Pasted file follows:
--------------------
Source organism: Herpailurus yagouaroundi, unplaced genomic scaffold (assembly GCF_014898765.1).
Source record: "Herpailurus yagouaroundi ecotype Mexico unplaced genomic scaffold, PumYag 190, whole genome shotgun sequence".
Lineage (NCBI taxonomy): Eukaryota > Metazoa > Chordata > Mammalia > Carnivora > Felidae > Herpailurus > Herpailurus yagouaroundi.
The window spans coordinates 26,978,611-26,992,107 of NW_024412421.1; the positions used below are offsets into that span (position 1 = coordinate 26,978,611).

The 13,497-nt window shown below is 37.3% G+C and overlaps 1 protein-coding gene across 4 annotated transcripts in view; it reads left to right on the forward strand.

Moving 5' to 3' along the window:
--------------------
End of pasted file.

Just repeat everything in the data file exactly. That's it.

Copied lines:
Source organism: Herpailurus yagouaroundi, unplaced genomic scaffold (assembly GCF_014898765.1).
Source record: "Herpailurus yagouaroundi ecotype Mexico unplaced genomic scaffold, PumYag 190, whole genome shotgun sequence".
Lineage (NCBI taxonomy): Eukaryota > Metazoa > Chordata > Mammalia > Carnivora > Felidae > Herpailurus > Herpailurus yagouaroundi.
The window spans coordinates 26,978,611-26,992,107 of NW_024412421.1; the positions used below are offsets into that span (position 1 = coordinate 26,978,611).

The 13,497-nt window shown below is 37.3% G+C and overlaps 1 protein-coding gene across 4 annotated transcripts in view; it reads left to right on the forward strand.

Moving 5' to 3' along the window: